Federal health officials told lawmakers Friday that they have the resources they need to address the spread of the virus originating from Wuhan, China, although senators acknowledged the potential need for supplemental funding down the road.
The briefing for roughly two dozen senators came as the case count for the new version of coronavirus in China was rapidly increasing, prompting authorities there to effectively quarantine tens of millions of people in Wuhan and surrounding cities. China’s National Health Commission reported 571 cases and 17 deaths as of Thursday, though news reports on Friday said there were now more than 800 cases and at least 26 deaths.
The Centers for Disease Control and Prevention on Friday said the risk to the general public in the United States was low as they announced a second case here. Still, CDC officials expect the number of U.S. cases to grow since 63 individuals are under investigation as potential cases. So far, 11 of those 63 have tested negative for the virus.
Officials told lawmakers that Chinese authorities seem to be sharing information, and that local officials seemed prepared to handle additional cases that appear in the U.S.
“They did say positive things about China’s response,” Senate Democratic Whip Richard J. Durbin, D-Ill., told reporters.
“We asked it with some skepticism because in the past it wasn’t,” he continued. “In some cases, they didn’t want the bad publicity and they didn’t move as quickly as they should have. This was different.”
While the CDC has been screening travelers from Wuhan coming into the U.S., Sen. Josh Hawley, R-Mo., questioned in a letter whether stricter travel restrictions should be implemented against people coming from the affected areas.
“What I’ve asked today is I’d like to know what the procedures are going to be for State, [Homeland Security] and others to monitor the situation,” he said. “And if we get to a point where Americans are not just warned, but we need to restrict entry, when are we going to know, how are we going to know and what’s the decision process?”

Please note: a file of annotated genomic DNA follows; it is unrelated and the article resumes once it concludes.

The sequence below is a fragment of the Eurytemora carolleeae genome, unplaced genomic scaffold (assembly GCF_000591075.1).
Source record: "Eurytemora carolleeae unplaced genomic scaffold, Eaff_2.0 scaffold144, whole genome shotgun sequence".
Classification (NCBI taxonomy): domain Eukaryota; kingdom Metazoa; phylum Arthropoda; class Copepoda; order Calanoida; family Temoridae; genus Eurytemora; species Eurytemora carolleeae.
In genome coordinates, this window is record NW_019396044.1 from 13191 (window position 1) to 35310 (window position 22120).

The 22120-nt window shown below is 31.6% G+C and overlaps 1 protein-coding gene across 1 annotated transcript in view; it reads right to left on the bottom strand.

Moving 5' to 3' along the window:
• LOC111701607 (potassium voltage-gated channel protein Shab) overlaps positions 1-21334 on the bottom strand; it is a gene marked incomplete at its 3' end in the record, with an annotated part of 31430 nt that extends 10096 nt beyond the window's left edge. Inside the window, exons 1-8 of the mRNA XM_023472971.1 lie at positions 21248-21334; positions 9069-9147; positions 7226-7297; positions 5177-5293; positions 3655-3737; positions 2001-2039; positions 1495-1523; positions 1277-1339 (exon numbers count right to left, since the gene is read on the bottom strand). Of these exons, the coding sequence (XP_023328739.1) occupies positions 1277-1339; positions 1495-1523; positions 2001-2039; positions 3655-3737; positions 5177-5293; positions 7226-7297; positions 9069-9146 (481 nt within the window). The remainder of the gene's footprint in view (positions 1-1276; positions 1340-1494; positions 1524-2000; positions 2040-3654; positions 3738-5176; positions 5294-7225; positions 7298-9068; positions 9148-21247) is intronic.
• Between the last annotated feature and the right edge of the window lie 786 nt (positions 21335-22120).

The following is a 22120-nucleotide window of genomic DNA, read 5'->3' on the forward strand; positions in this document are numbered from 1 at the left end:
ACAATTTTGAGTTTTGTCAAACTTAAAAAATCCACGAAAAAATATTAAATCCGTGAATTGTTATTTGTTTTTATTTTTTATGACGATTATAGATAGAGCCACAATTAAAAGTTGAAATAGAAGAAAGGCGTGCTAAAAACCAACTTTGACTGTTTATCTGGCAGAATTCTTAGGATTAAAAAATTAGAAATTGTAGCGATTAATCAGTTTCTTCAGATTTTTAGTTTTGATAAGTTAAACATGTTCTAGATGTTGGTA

But Sen. Lamar Alexander, R-Tenn., the chairman of the Health, Education, Labor and Pensions Committee, said he would leave the question of implementing travel restrictions to federal health officials.
“That’s up to the professionals,” he told reporters.
Officials briefing the lawmakers were: CDC Director Robert Redfield; National Institute of Allergy and Infectious Diseases Director Anthony Fauci; Health and Human Services Assistant Secretary for Preparedness and Response Robert Kadlec; Bureau of Oceans and International Environmental and Scientific Affairs Deputy Assistant Secretary for Science, Space and Health Jonathan Margolis; and Rick Waters, director of the State Department China desk.
Alexander said officials received multiple questions on funding, but that the CDC said existing funds were sufficient for now.
“We’ll make sure they have the money they need to do what they need to do,” said Alexander, who is also an appropriator.
Sen. Benjamin L. Cardin, D-Md., said lawmakers could revisit the issue as the situation develops.